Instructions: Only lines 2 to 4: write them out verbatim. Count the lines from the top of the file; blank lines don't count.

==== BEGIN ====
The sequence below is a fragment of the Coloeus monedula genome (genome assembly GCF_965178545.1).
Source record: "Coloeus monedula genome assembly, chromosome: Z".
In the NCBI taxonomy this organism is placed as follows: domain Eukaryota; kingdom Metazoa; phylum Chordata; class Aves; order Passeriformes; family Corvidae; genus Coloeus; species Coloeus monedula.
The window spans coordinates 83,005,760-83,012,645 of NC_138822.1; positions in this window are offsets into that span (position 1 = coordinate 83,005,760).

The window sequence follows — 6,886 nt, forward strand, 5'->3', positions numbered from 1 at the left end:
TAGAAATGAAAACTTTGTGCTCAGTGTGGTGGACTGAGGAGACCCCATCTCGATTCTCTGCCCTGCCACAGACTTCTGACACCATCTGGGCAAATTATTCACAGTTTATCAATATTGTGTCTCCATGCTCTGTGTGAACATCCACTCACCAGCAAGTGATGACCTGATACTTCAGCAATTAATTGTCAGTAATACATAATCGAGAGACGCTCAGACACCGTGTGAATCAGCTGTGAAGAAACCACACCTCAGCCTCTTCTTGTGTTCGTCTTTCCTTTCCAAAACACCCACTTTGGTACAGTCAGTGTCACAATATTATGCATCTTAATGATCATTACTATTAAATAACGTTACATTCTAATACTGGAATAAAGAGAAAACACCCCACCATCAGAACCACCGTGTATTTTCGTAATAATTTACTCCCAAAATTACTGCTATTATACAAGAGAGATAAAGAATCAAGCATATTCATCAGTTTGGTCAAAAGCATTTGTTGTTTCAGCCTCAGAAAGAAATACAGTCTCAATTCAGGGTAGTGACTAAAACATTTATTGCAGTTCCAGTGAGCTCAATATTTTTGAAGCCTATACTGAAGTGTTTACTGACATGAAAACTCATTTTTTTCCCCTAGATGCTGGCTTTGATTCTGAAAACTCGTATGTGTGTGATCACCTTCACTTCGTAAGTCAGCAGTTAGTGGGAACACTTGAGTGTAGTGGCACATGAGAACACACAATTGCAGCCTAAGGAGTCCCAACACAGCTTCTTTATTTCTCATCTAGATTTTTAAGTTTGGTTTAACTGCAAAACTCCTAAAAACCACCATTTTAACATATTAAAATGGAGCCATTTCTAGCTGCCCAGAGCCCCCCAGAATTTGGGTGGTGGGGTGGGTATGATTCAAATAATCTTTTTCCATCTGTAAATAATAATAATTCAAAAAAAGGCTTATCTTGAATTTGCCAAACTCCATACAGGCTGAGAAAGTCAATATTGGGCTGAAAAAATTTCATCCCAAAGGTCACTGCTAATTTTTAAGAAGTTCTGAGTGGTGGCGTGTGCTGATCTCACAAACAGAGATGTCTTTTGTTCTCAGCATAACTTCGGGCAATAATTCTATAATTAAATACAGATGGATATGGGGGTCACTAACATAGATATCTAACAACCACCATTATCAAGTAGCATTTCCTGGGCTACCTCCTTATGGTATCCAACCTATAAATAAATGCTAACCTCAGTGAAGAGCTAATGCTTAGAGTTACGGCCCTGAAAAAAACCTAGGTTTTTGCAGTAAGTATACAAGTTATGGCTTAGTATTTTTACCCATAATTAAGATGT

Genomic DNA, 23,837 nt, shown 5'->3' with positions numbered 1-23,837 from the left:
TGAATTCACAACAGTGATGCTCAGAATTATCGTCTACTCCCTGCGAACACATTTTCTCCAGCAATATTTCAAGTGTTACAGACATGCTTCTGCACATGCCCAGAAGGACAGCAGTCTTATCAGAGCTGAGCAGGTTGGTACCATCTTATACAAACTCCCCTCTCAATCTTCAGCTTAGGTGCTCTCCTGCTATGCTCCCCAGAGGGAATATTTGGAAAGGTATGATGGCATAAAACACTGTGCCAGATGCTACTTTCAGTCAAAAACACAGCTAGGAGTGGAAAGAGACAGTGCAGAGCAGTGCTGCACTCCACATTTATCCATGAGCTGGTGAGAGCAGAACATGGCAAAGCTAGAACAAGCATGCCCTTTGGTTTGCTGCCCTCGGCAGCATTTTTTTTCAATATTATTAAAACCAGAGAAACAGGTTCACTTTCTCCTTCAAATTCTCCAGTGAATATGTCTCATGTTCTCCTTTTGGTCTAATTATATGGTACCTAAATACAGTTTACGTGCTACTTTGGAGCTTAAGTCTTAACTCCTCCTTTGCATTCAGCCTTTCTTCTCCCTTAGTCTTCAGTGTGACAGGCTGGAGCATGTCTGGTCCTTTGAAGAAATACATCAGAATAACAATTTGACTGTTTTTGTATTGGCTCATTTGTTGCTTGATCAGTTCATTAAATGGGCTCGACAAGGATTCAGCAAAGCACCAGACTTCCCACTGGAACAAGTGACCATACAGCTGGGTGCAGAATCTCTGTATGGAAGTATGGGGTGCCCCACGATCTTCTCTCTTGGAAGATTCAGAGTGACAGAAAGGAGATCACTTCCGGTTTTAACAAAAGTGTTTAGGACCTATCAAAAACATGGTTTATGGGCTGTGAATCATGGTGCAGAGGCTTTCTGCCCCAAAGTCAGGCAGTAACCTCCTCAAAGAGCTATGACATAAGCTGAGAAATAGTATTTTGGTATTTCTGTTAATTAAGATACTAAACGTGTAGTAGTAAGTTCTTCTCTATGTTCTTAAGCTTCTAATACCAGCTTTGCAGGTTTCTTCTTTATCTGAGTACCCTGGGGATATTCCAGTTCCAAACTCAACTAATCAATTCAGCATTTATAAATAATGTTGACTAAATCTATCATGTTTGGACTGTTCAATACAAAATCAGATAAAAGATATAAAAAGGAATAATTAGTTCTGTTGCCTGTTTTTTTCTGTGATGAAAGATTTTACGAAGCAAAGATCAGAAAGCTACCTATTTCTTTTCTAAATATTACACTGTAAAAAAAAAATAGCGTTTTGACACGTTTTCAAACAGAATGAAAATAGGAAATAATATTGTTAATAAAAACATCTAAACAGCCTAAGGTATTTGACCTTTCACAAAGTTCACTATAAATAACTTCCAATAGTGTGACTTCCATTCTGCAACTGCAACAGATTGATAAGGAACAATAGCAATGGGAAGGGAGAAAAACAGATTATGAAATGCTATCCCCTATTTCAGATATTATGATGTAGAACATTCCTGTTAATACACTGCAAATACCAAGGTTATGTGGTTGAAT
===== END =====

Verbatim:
Source record: "Coloeus monedula genome assembly, chromosome: Z".
In the NCBI taxonomy this organism is placed as follows: domain Eukaryota; kingdom Metazoa; phylum Chordata; class Aves; order Passeriformes; family Corvidae; genus Coloeus; species Coloeus monedula.
The window spans coordinates 83,005,760-83,012,645 of NC_138822.1; positions in this window are offsets into that span (position 1 = coordinate 83,005,760).